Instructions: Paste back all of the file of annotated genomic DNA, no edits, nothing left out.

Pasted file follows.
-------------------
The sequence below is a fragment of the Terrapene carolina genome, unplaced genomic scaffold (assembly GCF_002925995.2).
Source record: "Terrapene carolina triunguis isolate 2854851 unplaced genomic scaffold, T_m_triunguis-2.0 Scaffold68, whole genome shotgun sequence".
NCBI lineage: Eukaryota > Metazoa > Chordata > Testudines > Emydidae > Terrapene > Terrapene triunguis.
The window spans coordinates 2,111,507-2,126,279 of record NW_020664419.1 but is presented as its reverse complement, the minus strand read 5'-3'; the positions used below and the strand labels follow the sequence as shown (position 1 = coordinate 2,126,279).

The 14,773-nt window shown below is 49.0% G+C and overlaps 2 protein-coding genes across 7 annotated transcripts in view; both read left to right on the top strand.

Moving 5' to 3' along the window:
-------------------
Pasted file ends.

The sequence below is a fragment of the Terrapene carolina genome, unplaced genomic scaffold (assembly GCF_002925995.2).
Source record: "Terrapene carolina triunguis isolate 2854851 unplaced genomic scaffold, T_m_triunguis-2.0 Scaffold68, whole genome shotgun sequence".
NCBI lineage: Eukaryota > Metazoa > Chordata > Testudines > Emydidae > Terrapene > Terrapene triunguis.
The window spans coordinates 2,111,507-2,126,279 of record NW_020664419.1 but is presented as its reverse complement, the minus strand read 5'-3'; the positions used below and the strand labels follow the sequence as shown (position 1 = coordinate 2,126,279).

The 14,773-nt window shown below is 49.0% G+C and overlaps 2 protein-coding genes across 7 annotated transcripts in view; both read left to right on the top strand.

Moving 5' to 3' along the window: